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American Shipper

Business groups recommend port performance stats for DOT to track

The Department of Transportation is required under a new law to track annual measures of how ports are performing in an effort to keep cargo flowing.

   A coalition of more than 100 business groups, led by the National Retail Federation, sent a letter last week to United States Transportation Secretary Anthony Foxx with recommendations for measuring port performance, an issue that rose to national significance a year ago following a dockworker labor dispute that brought freight movement to a crawl on the U.S. West Coast.
   President Obama last month signed the five-year Fixing America’s Surface Transportation (FAST) Act, which primarily authorizes about $300 billion in funding for highway infrastructure improvements along with some new money for freight-related projects. Buried within the law, is a provision requiring the Department of Transportation’s Bureau of Transportation Statistics to collect and annually report performance measures for the nation’s top 25 ports, as measured by total tonnage, containers and dry bulk tonnage.
   The retail industry was among the major supporters pushing for the provision’s inclusion.
   In its letter, the coalition urged the DOT to include the following key performance indicators in the port performance statistics program:
     • Berth Productivity, including the number of containers moved to or from a ship and the number of days a vessel sits at berth;
     • Yard Productivity, including container dwell time and port capacity as measured by container throughput;
     • Truck gate operations, including turn times (from the time a driver gets in a line to enter the terminal), chassis availability, and the impact of so-called “trouble tickets” issued to truckers when cargo is not ready for pick due to various reasons;
     • On-dock rail operations and how quickly trains are moved on and off the terminals.
   “Our interest in performance measures is long-standing, but has been recently spurred by significant congestion and cargo delivery delays at the nation’s largest container ports,” the coalition wrote. “These delays have a ripple effect throughout the supply chain, impacting all of our collective members, as well as the overall U.S. economy.”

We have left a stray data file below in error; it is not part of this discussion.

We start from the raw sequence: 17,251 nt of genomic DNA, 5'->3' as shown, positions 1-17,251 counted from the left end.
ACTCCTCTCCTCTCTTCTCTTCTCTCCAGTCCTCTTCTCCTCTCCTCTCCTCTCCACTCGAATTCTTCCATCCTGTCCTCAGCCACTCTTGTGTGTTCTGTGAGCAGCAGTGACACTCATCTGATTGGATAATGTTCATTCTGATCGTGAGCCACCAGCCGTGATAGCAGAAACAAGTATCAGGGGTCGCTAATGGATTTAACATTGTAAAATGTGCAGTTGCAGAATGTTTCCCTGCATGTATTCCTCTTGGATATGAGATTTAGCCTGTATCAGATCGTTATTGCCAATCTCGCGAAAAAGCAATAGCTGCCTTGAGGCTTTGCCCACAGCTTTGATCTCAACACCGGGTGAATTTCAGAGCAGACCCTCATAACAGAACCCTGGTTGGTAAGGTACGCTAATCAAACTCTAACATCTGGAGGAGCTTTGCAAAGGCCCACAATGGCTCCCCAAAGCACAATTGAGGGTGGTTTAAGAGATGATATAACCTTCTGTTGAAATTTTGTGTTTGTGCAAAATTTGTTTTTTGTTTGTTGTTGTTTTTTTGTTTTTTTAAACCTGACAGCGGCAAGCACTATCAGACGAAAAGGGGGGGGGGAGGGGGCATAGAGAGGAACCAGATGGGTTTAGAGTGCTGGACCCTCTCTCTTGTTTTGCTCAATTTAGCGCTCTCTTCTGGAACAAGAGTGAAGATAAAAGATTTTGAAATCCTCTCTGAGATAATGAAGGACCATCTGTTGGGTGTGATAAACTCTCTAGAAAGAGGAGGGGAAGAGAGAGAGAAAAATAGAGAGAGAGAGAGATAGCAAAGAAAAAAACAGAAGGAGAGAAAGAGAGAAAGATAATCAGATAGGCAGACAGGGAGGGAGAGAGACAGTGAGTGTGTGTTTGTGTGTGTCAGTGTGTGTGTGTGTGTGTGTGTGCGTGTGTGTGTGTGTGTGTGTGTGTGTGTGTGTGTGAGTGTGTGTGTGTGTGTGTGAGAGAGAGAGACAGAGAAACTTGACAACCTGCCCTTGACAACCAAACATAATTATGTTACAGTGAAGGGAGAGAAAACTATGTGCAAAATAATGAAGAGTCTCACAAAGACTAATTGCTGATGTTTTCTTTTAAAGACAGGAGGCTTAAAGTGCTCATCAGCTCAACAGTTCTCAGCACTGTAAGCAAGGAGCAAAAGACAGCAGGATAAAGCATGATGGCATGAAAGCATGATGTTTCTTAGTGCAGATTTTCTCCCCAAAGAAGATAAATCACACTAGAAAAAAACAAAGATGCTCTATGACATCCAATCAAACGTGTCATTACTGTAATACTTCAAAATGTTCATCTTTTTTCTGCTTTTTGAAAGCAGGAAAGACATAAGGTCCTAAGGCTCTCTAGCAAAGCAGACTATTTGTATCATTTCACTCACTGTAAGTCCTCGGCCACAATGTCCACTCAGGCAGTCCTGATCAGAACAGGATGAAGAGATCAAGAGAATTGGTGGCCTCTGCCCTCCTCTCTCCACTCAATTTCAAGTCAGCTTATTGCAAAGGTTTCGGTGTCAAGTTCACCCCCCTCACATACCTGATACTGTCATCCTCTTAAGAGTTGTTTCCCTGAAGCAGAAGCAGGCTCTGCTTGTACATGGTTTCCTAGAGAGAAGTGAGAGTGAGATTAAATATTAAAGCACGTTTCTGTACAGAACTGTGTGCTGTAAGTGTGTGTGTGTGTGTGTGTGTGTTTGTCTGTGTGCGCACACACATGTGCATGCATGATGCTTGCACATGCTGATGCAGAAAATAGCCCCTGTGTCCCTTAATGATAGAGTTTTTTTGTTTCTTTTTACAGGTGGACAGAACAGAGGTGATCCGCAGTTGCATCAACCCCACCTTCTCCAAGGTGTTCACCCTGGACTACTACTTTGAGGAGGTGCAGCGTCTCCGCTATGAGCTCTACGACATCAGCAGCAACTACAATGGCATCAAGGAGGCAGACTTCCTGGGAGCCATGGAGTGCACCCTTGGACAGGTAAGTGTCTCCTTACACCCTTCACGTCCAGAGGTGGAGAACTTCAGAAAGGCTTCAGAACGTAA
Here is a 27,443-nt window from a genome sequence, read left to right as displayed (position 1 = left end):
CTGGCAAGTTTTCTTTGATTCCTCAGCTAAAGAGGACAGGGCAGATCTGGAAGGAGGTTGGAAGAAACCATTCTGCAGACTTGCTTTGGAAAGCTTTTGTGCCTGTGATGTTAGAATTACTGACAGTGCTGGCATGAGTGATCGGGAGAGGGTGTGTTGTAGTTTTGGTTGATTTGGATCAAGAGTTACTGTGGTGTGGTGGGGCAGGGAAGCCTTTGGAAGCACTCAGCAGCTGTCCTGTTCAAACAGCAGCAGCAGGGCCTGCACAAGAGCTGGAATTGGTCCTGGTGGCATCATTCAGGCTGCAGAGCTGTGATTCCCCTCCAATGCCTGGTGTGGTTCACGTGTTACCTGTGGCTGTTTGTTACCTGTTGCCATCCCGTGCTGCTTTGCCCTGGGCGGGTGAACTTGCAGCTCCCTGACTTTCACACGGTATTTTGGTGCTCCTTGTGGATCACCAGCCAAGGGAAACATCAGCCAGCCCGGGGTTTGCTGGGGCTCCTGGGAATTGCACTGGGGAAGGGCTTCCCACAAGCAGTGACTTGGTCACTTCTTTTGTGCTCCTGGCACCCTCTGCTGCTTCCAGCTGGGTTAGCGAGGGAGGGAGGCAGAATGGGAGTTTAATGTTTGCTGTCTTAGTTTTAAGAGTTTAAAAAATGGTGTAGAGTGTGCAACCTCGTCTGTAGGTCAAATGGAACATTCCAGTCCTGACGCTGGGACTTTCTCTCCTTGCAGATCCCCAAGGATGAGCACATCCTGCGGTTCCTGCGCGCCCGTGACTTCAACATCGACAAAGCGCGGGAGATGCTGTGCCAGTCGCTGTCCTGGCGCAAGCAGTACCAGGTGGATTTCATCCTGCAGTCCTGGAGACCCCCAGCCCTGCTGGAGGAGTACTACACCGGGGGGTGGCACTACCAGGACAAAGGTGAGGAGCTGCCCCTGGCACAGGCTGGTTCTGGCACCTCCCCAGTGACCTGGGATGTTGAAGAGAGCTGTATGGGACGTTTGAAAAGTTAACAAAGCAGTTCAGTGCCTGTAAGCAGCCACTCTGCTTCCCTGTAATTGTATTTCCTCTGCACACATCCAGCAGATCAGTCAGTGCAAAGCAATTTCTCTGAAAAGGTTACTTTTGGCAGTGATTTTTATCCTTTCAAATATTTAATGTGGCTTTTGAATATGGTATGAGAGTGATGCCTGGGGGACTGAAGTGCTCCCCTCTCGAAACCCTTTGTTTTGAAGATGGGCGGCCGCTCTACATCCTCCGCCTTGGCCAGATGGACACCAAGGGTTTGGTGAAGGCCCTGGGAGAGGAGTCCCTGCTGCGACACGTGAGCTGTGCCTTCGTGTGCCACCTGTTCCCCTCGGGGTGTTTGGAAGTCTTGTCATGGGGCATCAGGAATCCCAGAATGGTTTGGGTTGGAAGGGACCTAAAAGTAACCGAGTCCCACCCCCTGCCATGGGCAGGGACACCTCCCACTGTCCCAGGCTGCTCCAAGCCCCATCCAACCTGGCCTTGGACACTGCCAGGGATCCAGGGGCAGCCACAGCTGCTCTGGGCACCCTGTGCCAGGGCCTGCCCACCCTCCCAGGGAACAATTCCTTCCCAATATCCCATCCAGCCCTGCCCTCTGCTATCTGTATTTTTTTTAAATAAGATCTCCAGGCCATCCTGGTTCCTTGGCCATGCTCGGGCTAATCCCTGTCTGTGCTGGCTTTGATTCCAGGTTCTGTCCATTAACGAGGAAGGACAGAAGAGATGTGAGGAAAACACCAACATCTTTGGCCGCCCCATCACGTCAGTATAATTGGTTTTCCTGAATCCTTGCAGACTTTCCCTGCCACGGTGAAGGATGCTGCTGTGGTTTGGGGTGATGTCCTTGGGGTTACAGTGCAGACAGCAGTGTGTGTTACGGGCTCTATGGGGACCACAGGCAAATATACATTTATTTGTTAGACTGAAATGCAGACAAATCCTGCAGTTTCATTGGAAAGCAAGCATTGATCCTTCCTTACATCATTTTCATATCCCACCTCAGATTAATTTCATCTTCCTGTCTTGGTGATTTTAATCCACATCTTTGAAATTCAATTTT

The group also urged the DOT to include cargo shippers among the participants in the working group developing the port performance statistics program.
   “We have been the drivers of discussions about port key performance measures for many years,” it said. “We believe it is imperative for [the Bureau of Transportation Statistics] to take shipper interests into account in developing the port statistics program.”
   Many terminals and ports collect KPIs (key performance indicators) for their internal purposes, but some outsiders complain that the data often doesn’t measure the right activities, is inaccurate, not transparent to other port users and is not standardized.
   The relative perception of poor port performance and cargo delays is often based on anecdotal evidence, according to industry officials. Motor carriers often complain about their drivers waiting multiple hours to enter a terminal, while terminals say that when they add night or weekend shifts few truckers show up to take advantage of the congestion-free time.
   “The reality is we need to make the conversation more objective,” Reade Kidd, director of international logistics at the Home Depot, said last Tuesday on a panel at the Transportation Research Board convention in Washington.
   He compared the current state of affairs to policymakers and economists trying to make decisions about the economy but only talking in generalities rather than using measures such as GDP, unemployment rate, jobless claims, and housing starts.
   “Or imagine waking up in the morning and turning on the weather station and they can’t use Fahrenheit, so everyone makes their own scale” based on where they live, or whether they are cold-natured or hot-natured, said Kidd.
   Having some objective criteria is “paramount to moving the ball forward,” he insisted.

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